Monday, August 10, 2009

The Feds: Madness and Methods of ObamaCare

News item:

The U.S. Equal Employment Opportunity Commission, in its great wisdom, has determined that Belmont Abbey College discriminated against women when it changed a policy that had previously allowed women to have oral contraception covered by the College's medical plan.

This is discrimination against women, the EEOC says, because only women take oral contraception.

I hold that because Belmont Abbey is a Catholic college, it has a 1st Amendment right in this case. That may not be relevant in EEOC filings. I don't know.

The case, however, is significant in light of the ObamaCare debate. There is no question that the provisions of HR 3200 mandate taxpayer support of abortion. And when the "public option" plan is specified, it will undoubtedly require contraceptive coverage. You know the drill: the "public option" is only the first step on the way to single-payer, yada yada.

So the 'contraceptives required' violation of the 1st Amendment will be forced onto Catholics, too--just like abortion payments.

By the way, I think covering Viagra is insane, too, and if forced upon Catholic institutions, it is another 1st-Amendment violation.


Grim said...

What's wrong with Viagra, from a Catholic perspective? St. Thomas Aquinas holds that sex is a positive good, if it accomplishes three things:

1) A greater sense of union between man and wife,

2) Physical pleasure,


3) Hope of procreation.

As to that last, I suppose you could argue that men who need Viagra are past the age when they should hope to procreate; but Abraham was quite old, wasn't he?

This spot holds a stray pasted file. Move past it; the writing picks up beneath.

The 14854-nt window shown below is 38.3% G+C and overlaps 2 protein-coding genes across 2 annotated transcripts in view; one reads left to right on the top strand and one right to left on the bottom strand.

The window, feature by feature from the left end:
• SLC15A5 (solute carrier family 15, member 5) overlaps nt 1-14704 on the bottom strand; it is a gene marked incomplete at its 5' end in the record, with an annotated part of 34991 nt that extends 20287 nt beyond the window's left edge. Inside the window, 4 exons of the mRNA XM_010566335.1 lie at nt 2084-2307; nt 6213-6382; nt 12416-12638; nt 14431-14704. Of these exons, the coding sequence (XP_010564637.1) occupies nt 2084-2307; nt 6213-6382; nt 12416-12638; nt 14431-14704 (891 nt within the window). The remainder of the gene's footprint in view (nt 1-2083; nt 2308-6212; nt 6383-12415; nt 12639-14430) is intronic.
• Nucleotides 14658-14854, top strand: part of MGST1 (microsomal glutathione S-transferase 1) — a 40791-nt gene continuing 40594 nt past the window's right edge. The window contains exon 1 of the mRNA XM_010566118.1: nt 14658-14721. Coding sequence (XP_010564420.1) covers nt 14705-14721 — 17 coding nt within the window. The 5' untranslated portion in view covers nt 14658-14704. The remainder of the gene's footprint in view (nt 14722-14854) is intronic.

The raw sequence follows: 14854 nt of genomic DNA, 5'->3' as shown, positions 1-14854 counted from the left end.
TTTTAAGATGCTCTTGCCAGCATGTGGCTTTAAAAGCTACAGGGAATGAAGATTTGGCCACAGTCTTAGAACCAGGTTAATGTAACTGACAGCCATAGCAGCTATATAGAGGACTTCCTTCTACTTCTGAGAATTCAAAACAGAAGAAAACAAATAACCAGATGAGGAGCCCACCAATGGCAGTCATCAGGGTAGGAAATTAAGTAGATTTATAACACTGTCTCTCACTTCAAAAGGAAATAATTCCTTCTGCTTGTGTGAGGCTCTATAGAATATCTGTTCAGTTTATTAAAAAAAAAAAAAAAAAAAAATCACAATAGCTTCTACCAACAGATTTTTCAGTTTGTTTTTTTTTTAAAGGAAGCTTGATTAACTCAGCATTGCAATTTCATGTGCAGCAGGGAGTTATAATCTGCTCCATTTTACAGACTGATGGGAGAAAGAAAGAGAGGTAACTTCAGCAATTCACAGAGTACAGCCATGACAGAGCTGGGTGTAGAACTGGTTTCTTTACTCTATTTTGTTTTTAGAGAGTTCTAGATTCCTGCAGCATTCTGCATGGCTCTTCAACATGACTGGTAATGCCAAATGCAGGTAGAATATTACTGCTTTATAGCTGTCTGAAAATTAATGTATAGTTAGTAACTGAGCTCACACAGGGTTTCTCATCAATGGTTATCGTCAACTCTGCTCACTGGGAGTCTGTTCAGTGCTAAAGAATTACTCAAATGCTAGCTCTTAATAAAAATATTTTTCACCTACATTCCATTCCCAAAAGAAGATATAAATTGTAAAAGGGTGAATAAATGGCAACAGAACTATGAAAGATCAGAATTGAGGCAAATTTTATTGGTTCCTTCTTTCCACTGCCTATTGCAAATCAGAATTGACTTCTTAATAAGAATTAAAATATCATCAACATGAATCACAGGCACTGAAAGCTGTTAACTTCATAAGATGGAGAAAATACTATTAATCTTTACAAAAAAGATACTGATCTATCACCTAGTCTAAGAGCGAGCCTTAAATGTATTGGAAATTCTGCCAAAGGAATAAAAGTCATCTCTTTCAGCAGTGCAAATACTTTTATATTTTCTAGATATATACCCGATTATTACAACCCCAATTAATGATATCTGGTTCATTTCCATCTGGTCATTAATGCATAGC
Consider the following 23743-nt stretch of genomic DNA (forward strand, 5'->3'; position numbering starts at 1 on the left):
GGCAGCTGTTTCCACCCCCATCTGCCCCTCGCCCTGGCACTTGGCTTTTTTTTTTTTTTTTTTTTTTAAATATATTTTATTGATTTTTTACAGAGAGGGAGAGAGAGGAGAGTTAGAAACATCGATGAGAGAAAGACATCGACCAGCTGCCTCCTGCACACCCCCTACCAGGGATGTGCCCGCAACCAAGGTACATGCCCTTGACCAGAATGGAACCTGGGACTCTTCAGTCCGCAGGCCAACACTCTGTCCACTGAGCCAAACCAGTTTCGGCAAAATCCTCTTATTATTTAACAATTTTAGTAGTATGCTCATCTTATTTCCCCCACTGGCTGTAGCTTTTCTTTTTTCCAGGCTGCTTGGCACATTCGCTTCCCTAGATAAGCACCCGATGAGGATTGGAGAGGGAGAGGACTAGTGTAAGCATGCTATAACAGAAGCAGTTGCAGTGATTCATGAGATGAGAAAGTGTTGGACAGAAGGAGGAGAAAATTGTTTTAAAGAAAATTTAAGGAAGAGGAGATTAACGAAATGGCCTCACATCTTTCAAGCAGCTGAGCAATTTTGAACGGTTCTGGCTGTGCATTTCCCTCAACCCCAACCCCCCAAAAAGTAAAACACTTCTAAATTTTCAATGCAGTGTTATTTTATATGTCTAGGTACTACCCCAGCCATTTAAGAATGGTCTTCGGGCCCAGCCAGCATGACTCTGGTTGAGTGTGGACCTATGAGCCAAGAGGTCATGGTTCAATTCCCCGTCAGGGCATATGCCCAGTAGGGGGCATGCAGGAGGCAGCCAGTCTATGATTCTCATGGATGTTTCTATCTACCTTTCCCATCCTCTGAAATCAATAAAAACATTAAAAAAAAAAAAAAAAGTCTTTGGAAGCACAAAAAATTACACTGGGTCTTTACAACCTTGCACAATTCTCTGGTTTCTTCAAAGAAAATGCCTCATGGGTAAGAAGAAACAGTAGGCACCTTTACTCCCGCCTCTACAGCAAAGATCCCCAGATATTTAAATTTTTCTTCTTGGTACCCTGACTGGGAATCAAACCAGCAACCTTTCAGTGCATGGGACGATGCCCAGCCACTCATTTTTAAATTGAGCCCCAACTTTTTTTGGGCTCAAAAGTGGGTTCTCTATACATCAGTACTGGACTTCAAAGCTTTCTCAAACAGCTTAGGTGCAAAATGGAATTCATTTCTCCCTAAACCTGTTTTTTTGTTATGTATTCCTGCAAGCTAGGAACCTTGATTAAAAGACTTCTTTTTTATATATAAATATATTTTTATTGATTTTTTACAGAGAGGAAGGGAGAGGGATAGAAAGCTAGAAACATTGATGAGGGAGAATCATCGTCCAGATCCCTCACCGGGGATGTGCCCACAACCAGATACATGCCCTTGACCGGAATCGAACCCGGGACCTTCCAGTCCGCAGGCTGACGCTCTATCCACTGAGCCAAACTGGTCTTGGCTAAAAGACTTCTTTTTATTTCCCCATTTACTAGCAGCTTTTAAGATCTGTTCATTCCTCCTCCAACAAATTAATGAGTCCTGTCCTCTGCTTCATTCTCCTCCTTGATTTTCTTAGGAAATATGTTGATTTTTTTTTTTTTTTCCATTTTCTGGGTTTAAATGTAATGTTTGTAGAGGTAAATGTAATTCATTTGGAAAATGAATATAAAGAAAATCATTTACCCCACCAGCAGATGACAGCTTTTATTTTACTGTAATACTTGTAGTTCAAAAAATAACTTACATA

You could also argue that their wives are likely to be too old to procreate at all, but Sarah was old as well; so one could honorably hope for a miracle.

If Viagra allows older couples to engage in sex that meets St. Thomas' three conditions, I would think the Church would approve of it.

I can think of several good policy reasons not to provide funding for Viagra -- I'm not advocating that the government should provide it to people at taxpayer expense. However, I'm not clear on why the Church would have a moral objection to Viagra in the way that it does to contraception.

Dave said...

It may well be a losing battle, but let's not roll over on this. Take it to the courts, and if we go down, go down fighting all the way.

Dad29 said...

Grim, there is no 'right' to sexual congress between married couples--any more than there is a 'right' to natural progeny.

Grim said...

I'm not arguing that there is a right, though. I'm trying to understand if there is a moral argument against Viagra, as opposed to against contraception or abortion.

If not, the Church still may not wish to be forced to provide the drug because it is expensive, and unnecessary, and they may rightly argue that there are better places to spend the money they have to spend. Still, if there is no theological reason why Viagra is bad, it's not a first-amendment issue. If there is no religious objection, it's a practical rather than a religious/1A question.

Dave said...

The question is not about the moral acceptability of Viagra (it is most certainly allowed), but whether it should be covered under insurance.